The film opens with this verse from Isaiah 30:21, "Whether you walk to the right or to the left, your ears will hear a voice behind you saying, 'This is the way, walk in it.'" The verse seems wholly appropriate since the film often doesn't seem to know which way to go. As the old saying goes, when it reaches a fork in the road, it takes it.
Well, actually, at the beginning of the film, we see a driver reaching a fork in the road and turning right, toward a town called Utopia. (Apparently, in the book, it is a left hand turn toward Utopia. I know this because I heard a portion of the book's sequel read aloud, and I noted that change was made. More about that reading later.)
The driver is a pro golfer who just suffered a meltdown in the last shot of a tournament. This is what set the golfer on the road, and a traffic accident is what strands Luke Chisholm (a mighty manly moniker) in the town of Utopia. And quicker than you can say "Doc Hollywood," tranquil rural life is making Luke into a new man.
Luke finds a mentor in Johnny Crawford, a former pro golfer himself. Robert Duvall plays Crawford and provides the same kind of sage yet curmudgeonly advice about golf that he provided for Tom Cruise about auto racing in Days of Thunder.
When Johnny drives Luke from the scene of the accident into town, they go by a church. "Evening service is letting out," Crawford says. "Don't worry, I went in the morning." You can only see part of the sign for the church, which says "United Church of". I thought it would be a United Church of Christ, but later we see that it is the "United Church of Utopia." Since it seems to be the only church in Utopia, I'm glad it is united.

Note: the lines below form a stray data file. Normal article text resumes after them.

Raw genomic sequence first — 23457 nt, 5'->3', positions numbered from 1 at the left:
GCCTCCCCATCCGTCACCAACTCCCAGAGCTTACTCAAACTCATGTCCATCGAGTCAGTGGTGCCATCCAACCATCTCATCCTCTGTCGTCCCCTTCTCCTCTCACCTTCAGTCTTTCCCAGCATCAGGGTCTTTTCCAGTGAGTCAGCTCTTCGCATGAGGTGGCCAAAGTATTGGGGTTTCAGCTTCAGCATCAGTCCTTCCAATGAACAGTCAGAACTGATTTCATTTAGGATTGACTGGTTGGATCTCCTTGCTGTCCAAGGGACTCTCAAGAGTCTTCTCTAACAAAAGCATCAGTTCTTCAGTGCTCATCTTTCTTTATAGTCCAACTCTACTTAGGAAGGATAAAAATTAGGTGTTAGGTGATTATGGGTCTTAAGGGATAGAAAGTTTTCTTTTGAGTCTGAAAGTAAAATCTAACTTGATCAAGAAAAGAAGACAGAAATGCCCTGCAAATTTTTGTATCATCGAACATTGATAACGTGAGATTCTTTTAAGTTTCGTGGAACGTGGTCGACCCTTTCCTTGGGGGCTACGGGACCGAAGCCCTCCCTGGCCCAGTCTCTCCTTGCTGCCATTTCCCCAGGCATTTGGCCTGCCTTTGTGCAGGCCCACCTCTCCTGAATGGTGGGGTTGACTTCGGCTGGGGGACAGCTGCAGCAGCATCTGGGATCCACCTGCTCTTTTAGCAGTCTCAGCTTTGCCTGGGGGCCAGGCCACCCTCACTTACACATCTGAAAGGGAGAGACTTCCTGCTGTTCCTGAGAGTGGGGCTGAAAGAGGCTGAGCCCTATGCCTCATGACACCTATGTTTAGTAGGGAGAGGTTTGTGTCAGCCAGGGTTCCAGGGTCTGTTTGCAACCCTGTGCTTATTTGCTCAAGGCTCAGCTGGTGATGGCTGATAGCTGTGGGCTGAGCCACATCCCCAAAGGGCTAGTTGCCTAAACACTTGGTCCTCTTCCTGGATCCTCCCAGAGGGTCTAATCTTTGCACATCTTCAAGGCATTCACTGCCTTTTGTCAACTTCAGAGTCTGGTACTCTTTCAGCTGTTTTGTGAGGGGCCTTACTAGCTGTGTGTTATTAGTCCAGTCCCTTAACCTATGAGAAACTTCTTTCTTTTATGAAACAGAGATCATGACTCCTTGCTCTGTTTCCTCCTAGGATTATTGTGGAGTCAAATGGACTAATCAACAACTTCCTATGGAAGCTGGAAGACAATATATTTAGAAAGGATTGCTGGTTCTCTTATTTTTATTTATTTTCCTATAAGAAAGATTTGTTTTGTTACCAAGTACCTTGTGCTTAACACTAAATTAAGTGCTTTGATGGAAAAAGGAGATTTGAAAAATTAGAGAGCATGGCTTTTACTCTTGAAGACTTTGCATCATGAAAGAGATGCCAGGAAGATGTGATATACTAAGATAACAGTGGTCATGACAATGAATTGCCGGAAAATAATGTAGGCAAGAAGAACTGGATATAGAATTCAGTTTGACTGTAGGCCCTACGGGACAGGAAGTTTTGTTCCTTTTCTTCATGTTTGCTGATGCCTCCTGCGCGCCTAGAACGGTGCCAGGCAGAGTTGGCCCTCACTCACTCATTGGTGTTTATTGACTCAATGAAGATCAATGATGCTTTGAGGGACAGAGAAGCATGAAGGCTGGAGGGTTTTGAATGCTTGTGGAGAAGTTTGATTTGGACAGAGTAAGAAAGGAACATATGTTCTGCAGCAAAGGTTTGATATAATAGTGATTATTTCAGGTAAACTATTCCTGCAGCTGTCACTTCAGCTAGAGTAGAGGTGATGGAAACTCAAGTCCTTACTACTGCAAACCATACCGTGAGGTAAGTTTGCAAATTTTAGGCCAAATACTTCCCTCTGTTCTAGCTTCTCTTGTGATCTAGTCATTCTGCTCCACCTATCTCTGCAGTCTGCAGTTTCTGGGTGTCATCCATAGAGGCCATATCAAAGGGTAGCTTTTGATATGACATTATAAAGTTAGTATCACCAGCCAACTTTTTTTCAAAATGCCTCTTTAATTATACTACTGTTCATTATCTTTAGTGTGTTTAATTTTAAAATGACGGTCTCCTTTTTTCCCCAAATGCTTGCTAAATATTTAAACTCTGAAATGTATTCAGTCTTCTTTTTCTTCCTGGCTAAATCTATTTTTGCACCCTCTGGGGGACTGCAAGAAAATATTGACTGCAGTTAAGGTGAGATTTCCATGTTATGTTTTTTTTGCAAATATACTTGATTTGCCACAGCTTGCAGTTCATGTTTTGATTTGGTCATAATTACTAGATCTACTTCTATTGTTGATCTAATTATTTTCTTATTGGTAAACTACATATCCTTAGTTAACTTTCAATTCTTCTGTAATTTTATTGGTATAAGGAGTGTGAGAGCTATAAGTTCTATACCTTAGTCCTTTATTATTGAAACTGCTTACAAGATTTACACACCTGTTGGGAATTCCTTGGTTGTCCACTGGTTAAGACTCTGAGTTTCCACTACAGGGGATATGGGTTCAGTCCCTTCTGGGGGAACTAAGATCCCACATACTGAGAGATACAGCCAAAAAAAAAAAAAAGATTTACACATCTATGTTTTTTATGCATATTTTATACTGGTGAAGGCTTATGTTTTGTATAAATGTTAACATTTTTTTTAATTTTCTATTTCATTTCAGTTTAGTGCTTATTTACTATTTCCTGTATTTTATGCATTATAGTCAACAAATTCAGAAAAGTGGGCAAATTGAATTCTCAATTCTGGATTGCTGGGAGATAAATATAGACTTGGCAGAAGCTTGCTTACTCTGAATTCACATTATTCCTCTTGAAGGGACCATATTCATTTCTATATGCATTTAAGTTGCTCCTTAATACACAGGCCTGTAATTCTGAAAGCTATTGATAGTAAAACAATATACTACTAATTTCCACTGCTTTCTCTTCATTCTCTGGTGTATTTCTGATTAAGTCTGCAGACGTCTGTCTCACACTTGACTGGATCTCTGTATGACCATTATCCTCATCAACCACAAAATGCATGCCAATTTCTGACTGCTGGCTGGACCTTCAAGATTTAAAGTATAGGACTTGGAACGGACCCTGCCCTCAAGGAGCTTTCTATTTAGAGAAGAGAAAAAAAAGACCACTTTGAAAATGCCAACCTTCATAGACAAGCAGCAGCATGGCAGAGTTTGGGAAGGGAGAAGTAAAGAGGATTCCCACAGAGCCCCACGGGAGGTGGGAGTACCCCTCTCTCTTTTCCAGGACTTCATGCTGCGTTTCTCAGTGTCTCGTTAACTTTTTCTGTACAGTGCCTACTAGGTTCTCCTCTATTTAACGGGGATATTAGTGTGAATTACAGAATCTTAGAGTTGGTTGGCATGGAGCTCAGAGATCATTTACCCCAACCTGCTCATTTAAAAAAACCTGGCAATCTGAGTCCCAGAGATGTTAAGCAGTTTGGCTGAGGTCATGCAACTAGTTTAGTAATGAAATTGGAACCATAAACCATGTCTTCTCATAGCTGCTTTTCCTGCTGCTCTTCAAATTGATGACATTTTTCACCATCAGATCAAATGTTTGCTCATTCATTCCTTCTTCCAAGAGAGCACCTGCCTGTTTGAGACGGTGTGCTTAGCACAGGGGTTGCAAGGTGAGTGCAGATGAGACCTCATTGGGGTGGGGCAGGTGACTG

Crawford has a rather unorthodox method of teaching Luke to golf. He teaches golf through fishing, painting, horseback riding and modified horseshoes, and then, occasionally, by golfing. He takes Luke golfing and tells him not to think when he golfs. He tells him before the shot to "See it, feel it and trust." He writes S.F.T. on the golf balls. For some reason, "thinking"and "thought" are bad things in Utopia and golf.
After some climatic lessons in New Age Thoughtless Golf, Luke goes to church with Johnny Crawford and Sarah, the cute girl in town who seems to like him but won't kiss him yet. (Also about Sarah, her father died two years ago and she's still getting over it before she can go on with her life dream of being a horse whisperer.) The church seems like a nice place, but we don't hear about Jesus or much else there. Luke's dad wouldn't take him to church (even on Easter) because Sunday was a day to golf, so that's a plus.
After two weeks, Luke Chisholm is ready to be back on the pro-circuit. (Crawford pulled some strings to get him invited to the Texas Open.) He's ready to golf now, because Luke has learned that life is not about putting a ball into a hole, but about faith, friends and family. And yet the movie climaxes with Luke competing in the big tournament against the world champion (named TKO). Luke shocks the world by coming from behind to lead the tournament and it all comes down to one final shot. But then the film ends.
Because it doesn't matter who wins or loses a golf game. Though the whole film centers on a man learning how to golf by faith. And you can find out if he made the shot by going to WWW.DidHeMaketheShot.com. Which kind of makes the film a commercial for screenwriter David Cook's sequel, Golf's Sacred Journey: Seven Days in Utopia.
(I know of one other film that doesn't really end, but refers to a website to find the ending: "The Devil Inside," a cheap Exorcist rip-off. So, yeah, a noble tradition.)
If you want to know if he makes the big shot and wins the big tournament, well, (Spoiler, Spoiler, Spoiler) YES, HE DOES.
We don't see much of the church, but from all I've seen of the fuzzy-headed thinking that passes for life lessons in Utopia, I'd rather not go to the United Church of Utopia, which earns 1 steeple.